¾-10: I have been interested in firearms since my mid-20s, when I realized that I was ignorant about them and I didn't like being so ignorant about a topic that is inherently important for many reasons (society, government, police work, military, rule of law, self-defense, criminology and crime deterrence, constitutional law, balance of power between states and individuals, and on and on). Given my already-existing interest in metalworking and the history of technology, it was imperative that I become more knowledgeable about firearms, because firearms and artillery were the applications that drove so much of industrial development and the rise of applied science. Not just mechanical engineering and gunsmithing, but also industrial engineering, metallurgy, and the advancement of machine tool technology. From interchangeable parts to the armory system to mass production to the Atomic Age, the thirst for weapons to dominate others, or to defend against others' dominance, is what drove humans to invest in science and engineering more than any other single domain of applications. Having read a dozen or so books about or related to firearms (history, use, carry, etc), I felt I had something to contribute to Wikipedia's coverage of firearms (and to WikiProject Firearms per se). I helped develop the articles handgun, pistol (formerly merged with handgun), revolver, safety (firearms), gun safety, concealed carry, and others. Currently I am drafting the article on modes of carry for firearms, although I may not get around to finishing it for a while. That's OK—Wikipedia is forever. We've got time.
The project's talk page is very active. What attracts editors to the talk page? Do you have any suggestions for other projects that struggle with bringing their members together for discussions?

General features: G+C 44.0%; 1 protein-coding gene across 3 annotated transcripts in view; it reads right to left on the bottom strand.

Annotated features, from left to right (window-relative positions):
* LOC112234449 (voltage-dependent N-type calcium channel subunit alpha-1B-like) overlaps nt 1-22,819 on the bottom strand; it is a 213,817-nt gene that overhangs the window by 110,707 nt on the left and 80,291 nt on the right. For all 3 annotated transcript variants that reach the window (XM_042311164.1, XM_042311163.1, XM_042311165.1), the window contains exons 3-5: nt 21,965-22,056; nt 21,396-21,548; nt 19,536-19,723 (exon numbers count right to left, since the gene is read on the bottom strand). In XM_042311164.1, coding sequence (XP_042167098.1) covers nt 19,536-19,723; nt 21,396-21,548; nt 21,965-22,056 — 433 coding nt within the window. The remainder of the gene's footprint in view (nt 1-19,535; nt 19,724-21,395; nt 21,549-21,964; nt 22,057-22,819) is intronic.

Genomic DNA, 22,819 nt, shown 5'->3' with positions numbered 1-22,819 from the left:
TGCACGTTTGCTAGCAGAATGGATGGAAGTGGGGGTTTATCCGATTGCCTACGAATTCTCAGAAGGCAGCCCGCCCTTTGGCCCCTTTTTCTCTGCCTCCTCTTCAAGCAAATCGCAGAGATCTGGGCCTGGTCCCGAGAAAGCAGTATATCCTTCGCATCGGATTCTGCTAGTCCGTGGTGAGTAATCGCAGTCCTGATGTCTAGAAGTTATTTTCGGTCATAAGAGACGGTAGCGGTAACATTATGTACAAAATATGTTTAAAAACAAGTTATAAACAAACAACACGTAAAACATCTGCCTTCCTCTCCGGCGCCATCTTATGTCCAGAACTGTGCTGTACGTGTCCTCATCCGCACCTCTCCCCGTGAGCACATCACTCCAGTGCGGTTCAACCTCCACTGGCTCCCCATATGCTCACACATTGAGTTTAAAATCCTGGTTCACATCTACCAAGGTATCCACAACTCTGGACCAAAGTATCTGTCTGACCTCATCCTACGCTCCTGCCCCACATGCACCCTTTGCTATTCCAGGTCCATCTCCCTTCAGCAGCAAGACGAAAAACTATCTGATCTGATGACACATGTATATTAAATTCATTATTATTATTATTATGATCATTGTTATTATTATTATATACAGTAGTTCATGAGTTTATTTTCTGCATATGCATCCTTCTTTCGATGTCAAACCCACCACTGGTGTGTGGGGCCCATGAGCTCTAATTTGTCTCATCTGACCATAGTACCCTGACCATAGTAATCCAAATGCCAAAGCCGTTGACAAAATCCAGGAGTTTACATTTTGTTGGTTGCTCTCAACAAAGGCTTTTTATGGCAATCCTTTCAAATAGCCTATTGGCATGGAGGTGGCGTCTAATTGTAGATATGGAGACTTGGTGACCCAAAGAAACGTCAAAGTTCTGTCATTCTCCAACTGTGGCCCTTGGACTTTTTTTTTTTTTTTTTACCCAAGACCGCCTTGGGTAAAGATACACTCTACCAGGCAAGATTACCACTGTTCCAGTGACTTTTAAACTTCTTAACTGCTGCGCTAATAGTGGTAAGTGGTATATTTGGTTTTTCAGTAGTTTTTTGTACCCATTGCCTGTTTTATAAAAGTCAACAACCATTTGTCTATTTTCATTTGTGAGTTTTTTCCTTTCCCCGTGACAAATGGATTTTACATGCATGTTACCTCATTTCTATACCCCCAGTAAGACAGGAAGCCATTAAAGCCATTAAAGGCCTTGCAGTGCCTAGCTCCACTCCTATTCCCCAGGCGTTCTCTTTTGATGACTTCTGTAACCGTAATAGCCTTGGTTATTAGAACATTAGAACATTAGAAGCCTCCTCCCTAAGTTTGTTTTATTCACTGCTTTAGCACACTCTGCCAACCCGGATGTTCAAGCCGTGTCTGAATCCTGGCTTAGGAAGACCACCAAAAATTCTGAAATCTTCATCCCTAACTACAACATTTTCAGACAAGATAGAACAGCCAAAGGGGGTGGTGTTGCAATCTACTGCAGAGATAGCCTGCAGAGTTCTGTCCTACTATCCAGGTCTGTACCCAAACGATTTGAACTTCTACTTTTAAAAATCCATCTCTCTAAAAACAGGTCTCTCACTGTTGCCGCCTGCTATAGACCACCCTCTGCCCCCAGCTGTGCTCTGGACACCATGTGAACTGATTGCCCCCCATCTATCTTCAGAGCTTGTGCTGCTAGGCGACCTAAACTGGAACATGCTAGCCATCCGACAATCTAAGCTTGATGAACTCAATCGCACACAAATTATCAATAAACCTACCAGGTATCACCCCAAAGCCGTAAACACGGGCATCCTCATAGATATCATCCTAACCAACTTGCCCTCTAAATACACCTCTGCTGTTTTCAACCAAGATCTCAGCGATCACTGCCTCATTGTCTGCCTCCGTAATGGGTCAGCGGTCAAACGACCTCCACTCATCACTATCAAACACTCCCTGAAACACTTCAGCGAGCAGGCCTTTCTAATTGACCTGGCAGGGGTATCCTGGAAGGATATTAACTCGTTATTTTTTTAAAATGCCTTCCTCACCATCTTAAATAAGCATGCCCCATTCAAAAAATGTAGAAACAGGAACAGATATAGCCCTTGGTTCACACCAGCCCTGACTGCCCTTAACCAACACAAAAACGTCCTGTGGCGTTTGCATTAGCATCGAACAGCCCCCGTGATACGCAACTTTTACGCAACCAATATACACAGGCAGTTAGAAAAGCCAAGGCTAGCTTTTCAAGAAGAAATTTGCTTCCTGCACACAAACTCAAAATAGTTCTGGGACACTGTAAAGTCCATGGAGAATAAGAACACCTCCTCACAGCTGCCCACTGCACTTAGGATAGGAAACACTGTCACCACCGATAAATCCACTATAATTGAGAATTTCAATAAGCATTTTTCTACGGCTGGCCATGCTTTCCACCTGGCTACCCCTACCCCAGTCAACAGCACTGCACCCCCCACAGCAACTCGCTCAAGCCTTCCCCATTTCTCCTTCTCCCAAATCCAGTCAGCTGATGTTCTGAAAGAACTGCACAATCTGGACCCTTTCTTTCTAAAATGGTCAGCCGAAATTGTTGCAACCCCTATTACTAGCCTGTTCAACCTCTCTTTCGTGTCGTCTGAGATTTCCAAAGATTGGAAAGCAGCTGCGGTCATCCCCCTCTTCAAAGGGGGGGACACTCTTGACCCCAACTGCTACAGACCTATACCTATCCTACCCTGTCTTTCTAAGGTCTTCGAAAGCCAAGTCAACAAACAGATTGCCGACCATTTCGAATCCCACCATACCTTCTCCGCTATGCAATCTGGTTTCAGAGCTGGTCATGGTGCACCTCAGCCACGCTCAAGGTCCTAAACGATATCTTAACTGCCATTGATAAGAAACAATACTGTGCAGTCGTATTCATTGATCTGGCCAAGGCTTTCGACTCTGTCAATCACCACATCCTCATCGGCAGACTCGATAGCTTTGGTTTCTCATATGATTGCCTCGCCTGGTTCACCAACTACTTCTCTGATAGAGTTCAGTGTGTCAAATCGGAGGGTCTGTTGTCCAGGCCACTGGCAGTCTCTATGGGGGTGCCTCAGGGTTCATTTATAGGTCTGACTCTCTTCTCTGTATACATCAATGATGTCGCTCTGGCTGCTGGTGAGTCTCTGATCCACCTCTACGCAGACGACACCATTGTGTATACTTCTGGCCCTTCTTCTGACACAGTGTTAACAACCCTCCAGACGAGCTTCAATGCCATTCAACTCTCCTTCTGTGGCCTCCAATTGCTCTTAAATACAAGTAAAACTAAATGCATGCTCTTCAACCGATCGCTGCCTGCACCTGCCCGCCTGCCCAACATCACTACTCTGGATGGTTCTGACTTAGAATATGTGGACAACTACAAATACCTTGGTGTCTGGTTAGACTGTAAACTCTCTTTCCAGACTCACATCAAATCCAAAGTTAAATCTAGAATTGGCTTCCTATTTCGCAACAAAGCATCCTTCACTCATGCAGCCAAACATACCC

Mike: Firearms can be controversial, there is the "pro-gun" vs "anti-gun" controversy; but even within the firearms community there are different "camps". This can lead to heated talk page discussions, sometimes editors go against project guidelines and it is brought to the project's attention.
MatthewVanitas: If I had to guess what brings folks in, I think part of it is that project members specifically direct people from the Talk pages of specific articles to the Project Talk page if they have overarching concerns (like arguments about the Project's unofficial guidelines on cruft, etc).
Do discussions about firearm-related articles ever become heated? How have you handled situations like these?
Mike: They have in the past, lately not so much. Sometimes there are disputes over whether a particular gun rates its own article or is it merely a variant of another model. Sometimes people want to list every criminal activity a with which particular model has been used or every appearance of a gun in movies, video games, etc. In some cases this is warranted, such as the Sharps rifle used in Quigley Down Under or Dirty Harry's Smith & Wesson Model 29; other times we're doing a disservice if we have a list including trivial bits like "the bad guy in Lethal Enforcers IV's accomplice uses a pistol which resembles a Glock". There has to be a line drawn somewhere.